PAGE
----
Applying a shader to a texture after gl::draw?



I’m currently working on a project that takes in n number of videos, slices them up into squares and draws them at somewhat random positions on the screen.

Basic movie loading, getting texture(s) from each movie and drawing using gl::draw

qtime::MovieGlRef movie = qtime::MovieGl::create (path);

movieTexture = movie->getTexture();

gl::draw (movieTexture, src, dest);

Everything is looking and performing somewhat as expected, playing 10 videos at once is taking about 28-30% CPU on my Macbook Pro (2.3 GHz i7 w/ a GeForce GT 750M) (4 year old Macbook) on a debug build.

I’m at a point now where I’d like to add a shader and apply it to the texture(s) that are being drawn… Just trying to understand how cinder::gl/OpenGL work. My OpenGL plumbing chops are a bit rusty (currently reading lots of bits and pieces online and digging into “the” OpenGL book).

So my question is:

  1. Can a shader be applied to a texture after it is drawn using gl::draw ?
  2. I’m currently looking at gl::draw (const Texture2dRef &texture, const Area &srcArea, const Rectf &dstRect) implementation and from what I understand if I wanted to add a shader to a texture I would basically need to roll my own version of gl::drawTexture which would have my custom shader in addition to what the original IMPL is doing.

Also where is this “stock” shader located? Is it baked in to the library binary as text or is it generated on the fly? Going to dig a little more for it.

I obviously have lot more to take in and wrap my head around to understand how things actually get bound/drawn etc. so any help would be appreciated.


  1. No, but that doesn’t matter, because
  2. You can use a stock shader, your texture, and gl::drawSolidRect() to achieve what you need.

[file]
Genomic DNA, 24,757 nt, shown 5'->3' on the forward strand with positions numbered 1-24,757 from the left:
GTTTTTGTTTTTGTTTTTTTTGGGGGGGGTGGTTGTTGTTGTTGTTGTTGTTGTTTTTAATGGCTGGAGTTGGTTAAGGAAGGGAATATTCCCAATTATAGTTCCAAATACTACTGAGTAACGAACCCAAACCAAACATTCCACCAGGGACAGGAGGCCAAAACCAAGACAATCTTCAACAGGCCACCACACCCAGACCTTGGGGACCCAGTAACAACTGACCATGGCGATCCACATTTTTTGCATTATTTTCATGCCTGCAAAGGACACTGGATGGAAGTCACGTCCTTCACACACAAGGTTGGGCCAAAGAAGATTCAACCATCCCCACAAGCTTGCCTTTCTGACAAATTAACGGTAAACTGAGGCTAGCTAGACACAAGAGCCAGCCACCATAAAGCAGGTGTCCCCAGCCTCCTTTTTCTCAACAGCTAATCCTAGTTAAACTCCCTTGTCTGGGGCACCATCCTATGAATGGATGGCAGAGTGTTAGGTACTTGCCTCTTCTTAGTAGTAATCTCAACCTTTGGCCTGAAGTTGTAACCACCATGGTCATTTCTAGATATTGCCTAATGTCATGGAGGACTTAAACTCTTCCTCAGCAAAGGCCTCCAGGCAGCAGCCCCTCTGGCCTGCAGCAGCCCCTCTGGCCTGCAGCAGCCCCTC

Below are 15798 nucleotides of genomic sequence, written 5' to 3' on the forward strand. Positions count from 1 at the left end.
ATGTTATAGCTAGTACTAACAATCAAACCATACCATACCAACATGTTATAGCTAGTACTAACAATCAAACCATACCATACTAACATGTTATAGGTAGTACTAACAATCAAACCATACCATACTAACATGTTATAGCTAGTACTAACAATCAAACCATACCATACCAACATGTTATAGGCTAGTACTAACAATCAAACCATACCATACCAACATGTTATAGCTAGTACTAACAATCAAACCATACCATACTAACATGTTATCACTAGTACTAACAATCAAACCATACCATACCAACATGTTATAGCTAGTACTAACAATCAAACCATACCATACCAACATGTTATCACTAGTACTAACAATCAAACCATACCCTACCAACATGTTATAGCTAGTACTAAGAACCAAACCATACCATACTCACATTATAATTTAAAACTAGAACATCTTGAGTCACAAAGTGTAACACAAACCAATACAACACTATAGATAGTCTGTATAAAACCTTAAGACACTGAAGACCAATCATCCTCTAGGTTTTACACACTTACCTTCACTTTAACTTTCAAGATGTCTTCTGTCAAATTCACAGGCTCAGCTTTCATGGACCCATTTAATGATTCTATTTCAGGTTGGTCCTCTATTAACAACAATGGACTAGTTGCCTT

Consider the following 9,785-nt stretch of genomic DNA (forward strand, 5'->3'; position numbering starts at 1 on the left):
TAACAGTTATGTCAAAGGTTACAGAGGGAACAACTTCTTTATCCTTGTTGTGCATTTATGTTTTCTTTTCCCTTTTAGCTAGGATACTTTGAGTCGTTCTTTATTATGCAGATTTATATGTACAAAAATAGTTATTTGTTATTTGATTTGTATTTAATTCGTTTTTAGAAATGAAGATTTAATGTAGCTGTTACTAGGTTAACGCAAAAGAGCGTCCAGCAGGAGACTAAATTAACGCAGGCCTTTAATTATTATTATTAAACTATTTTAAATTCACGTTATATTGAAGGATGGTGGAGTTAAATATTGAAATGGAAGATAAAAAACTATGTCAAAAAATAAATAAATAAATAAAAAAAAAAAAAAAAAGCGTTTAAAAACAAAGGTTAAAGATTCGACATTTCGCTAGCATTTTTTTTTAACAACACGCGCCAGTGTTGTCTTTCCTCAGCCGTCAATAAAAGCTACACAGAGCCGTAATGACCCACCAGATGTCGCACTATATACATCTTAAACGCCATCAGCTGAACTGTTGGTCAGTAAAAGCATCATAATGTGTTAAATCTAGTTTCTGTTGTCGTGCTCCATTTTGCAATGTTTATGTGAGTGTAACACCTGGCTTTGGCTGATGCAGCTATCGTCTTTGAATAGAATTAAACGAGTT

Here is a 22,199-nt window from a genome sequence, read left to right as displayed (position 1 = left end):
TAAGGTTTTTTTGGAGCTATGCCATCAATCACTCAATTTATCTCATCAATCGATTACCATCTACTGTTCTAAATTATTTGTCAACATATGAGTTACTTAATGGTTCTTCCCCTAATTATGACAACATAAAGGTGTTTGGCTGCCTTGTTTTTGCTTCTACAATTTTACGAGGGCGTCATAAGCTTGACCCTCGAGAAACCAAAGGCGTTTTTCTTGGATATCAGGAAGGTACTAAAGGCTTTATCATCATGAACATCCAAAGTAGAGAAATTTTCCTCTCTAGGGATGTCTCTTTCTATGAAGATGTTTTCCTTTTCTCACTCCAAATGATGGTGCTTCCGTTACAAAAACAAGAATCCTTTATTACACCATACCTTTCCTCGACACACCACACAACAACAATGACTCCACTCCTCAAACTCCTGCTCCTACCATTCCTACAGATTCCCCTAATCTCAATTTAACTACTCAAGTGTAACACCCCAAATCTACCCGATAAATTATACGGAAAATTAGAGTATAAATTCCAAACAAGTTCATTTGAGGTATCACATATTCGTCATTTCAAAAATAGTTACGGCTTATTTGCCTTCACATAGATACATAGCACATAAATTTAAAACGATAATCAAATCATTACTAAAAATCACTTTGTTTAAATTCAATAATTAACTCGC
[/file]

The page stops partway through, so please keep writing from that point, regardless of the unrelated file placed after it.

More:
The stock shaders are generated based on a gl::ShaderDef() and are cached in the gl context. To have a look at what they can generate, try passing different gl::ShaderDef()s to the generation functions:

auto def = gl::ShaderDef().color().lambert();
auto vs = gl::env()->generateVertexShader( def );
auto fs = gl::env()->generateFragmentShader( def );

std::cout << vs << "\n===\n" << fs << std::endl;

To do what you need, you’ll have to do something like:

    // gl::TextureRef movieTexture comes from your video
    Rectf destRect { 0, 0, 320, 240 };
    Area sourceArea { 0, 0, 160, 120 };
    Rectf uvs = movieTexture->getAreaTexCoords( sourceArea );
    gl::ScopedGlslProg shader ( gl::getStockShader ( gl::ShaderDef().texture( movieTexture ) ) );
    gl::ScopedTextureBind tex0 ( movieTexture );
    gl::drawSolidRect( destRect, uvs.getUpperLeft(), uvs.getLowerRight() );

Your uvs might need to have their y components swapped if it comes in upside down. Also note that i’ve wrapped it in its own scope so that the gl::Scoped* classes can do their thing. This is also a prime candidate for instancing, where you can draw all the rectangles at once by providing an index into a texture array as a custom attribute, but i suggest you only worry about that if / when performance becomes an issue.

Hope it helps,



@lithium.snepo thanks for the reply, very helpful.

generateVertexShader() and generateFragmentShader() are very useful.

Wrote a test that switches between gl::drawSolidRect using a shader and gl::draw and it works just fine.

if (useCustomShader) {
    gl::ScopedGlslProg shader (gl::getStockShader (gl::ShaderDef().texture (txtr_)));    
    gl::ScopedTextureBind tex0 (txtr_, 0);
    const Rectf uvs = txtr_->getAreaTexCoords (src.getInteriorArea());
    gl::drawSolidRect (dest, uvs.getUpperLeft(), uvs.getLowerRight());
else {
    gl::draw (txtr_, src.getInteriorArea(), dest);

But as soon as I try to add my own custom shader I get a black screen.

glsl in setup()

glsl = gl::GlslProg::create (gl::GlslProg::Format()
.vertex (CI_GLSL (150,
    uniform mat4 ciModelViewProjection;

    in vec4 ciPosition;
    in vec2 ciTexCoord0;
    out highp vec2 TexCoord;
    void main( void ) {
        gl_Position = ciModelViewProjection * ciPosition;
        TexCoord = ciTexCoord0;
.fragment (CI_GLSL (150,
    out vec4 oColor;
    uniform sampler2D uTex0;
    in vec2	TexCoord;
    void main( void ) {
        oColor = vec4 (1) * texture (uTex0,;


if (useShader) {
    gl::ScopedGlslProg shader (glsl);
    glsl->uniform ("uTex0", 0);
    gl::ScopedTextureBind tex0 (txtr_, 0);
    const Rectf uvs = txtr_->getAreaTexCoords (src.getInteriorArea());
    gl::drawSolidRect (dest, uvs.getUpperLeft(), uvs.getLowerRight());
else {
    gl::draw (txtr_, src.getInteriorArea(), dest);


This is because quicktime uses the texture target GL_TEXTURE_RECTANGLE rather than GL_TEXTURE_2D. In your shader, change uTex0 to be of type sampler2DRect and you should be fine.


@lithium.snepo thanks, that was it.